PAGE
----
Like many others who venture into Instagram (for me it’s crochet, books, my nieces, the garden and clouds…I am definitely a fan of evening light), I often pack a lot of detail into the description and hashtags.
However, I wonder if everyone using Instagram realises that they are being taught an elusive art? They may not realise it, but they are learning how to caption – adding the written information needed to adequately identify an image.
I have done this before for books, magazines and newspaper pieces, and often found it difficult to pack in all the information needed in the two to three lines granted. You have to name the people involved, and give an idea of when, why and how they are important in that image, as well as provide the location. Sometimes you even have to give source information in the space granted.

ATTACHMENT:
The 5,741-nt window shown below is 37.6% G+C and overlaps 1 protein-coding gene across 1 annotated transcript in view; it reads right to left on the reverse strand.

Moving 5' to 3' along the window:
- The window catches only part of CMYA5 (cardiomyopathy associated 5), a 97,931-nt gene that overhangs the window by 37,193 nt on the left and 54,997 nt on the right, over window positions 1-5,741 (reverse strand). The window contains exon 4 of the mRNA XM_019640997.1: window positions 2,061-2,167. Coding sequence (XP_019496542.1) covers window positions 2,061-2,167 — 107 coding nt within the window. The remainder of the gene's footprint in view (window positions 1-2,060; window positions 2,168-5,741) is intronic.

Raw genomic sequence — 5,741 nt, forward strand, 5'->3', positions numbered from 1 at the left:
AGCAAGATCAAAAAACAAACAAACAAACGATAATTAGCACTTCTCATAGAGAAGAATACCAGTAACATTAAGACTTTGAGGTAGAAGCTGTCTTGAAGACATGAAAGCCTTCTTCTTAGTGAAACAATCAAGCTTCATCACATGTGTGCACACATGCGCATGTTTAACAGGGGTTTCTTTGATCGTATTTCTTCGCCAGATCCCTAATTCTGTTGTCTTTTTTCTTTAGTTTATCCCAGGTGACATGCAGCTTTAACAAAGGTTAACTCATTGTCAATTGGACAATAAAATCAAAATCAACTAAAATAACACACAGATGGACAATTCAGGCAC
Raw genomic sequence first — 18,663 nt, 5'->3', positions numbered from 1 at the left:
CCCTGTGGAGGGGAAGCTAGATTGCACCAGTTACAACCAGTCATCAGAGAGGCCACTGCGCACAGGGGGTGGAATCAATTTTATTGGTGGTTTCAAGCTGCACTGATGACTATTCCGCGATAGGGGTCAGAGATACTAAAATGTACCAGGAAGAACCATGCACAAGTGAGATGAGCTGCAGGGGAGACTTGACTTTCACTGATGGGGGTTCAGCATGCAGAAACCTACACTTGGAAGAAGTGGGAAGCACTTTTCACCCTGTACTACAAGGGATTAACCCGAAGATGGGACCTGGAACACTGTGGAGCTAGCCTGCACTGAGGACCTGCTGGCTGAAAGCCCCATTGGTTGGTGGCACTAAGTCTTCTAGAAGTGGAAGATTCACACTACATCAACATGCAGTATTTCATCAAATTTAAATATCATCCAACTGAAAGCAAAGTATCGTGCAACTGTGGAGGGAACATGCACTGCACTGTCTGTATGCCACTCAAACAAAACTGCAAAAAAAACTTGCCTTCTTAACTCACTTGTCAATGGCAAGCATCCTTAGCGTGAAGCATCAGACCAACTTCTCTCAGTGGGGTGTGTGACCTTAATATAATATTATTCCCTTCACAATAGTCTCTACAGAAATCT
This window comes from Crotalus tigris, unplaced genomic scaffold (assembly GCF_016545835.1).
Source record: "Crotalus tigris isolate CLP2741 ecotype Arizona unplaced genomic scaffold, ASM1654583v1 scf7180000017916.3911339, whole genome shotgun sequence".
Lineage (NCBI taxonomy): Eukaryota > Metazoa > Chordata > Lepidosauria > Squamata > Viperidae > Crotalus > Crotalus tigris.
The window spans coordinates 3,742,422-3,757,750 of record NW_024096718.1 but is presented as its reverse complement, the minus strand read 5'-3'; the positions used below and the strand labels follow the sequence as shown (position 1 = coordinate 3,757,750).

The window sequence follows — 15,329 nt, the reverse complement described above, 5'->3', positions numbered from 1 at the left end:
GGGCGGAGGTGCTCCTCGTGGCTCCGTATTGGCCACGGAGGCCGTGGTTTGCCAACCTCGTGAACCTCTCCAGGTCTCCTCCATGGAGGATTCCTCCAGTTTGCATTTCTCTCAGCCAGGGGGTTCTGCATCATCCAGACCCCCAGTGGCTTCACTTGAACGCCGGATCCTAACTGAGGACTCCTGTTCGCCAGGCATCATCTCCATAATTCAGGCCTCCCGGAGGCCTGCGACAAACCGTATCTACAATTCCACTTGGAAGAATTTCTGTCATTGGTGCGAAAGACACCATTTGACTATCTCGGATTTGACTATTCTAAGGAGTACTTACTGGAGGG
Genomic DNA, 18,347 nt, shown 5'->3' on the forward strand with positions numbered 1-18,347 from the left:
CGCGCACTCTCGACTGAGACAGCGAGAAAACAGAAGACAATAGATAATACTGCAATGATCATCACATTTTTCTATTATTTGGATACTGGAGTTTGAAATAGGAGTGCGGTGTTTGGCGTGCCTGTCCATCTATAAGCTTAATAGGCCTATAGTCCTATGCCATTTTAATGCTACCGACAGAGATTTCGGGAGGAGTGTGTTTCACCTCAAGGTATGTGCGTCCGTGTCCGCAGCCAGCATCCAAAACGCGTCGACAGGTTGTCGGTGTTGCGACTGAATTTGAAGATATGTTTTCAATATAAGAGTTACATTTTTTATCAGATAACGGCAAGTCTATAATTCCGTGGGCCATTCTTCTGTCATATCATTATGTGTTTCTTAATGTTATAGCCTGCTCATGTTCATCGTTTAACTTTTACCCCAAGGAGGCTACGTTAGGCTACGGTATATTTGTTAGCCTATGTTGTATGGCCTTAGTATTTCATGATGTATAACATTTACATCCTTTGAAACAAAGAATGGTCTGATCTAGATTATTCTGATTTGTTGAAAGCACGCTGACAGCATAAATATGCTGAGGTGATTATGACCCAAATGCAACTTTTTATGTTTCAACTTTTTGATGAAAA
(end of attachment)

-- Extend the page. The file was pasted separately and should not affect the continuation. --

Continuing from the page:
It can be a battle sometimes, but it is also a fun challenge. It exercises your skills of expression, and is like fitting a puzzle in a framework. And so it continues into the sphere of Instagram. Sure, you can go on for as long as you like, but if you want people to grab that quick snippet of your life, you soon realise that you need to cut back on the words.
I’m going to take an example from the image compilation above. In the collage photo on the right, second row down, there is a huge amount happening. I have flowers, seed packets, crocheted shapes and the rainbow lorikeet that haunts our back garden. It’s very busy.
I had to caption this image with something that put it all in one succinct phrase. So, I went with ‘At first I thought today was all washed out – but then I took another look.’ To me, that grabs the basic idea that the weather wasn’t ideal, but there was plenty of colour around anyway. The hashtags then provide the hooks for any further investigation.
It’s a great little exercise, so take a look at a captioned book to see what happens there, and then see how you can transfer your own wording skills into developing the art of captioning – all thanks to Instagram.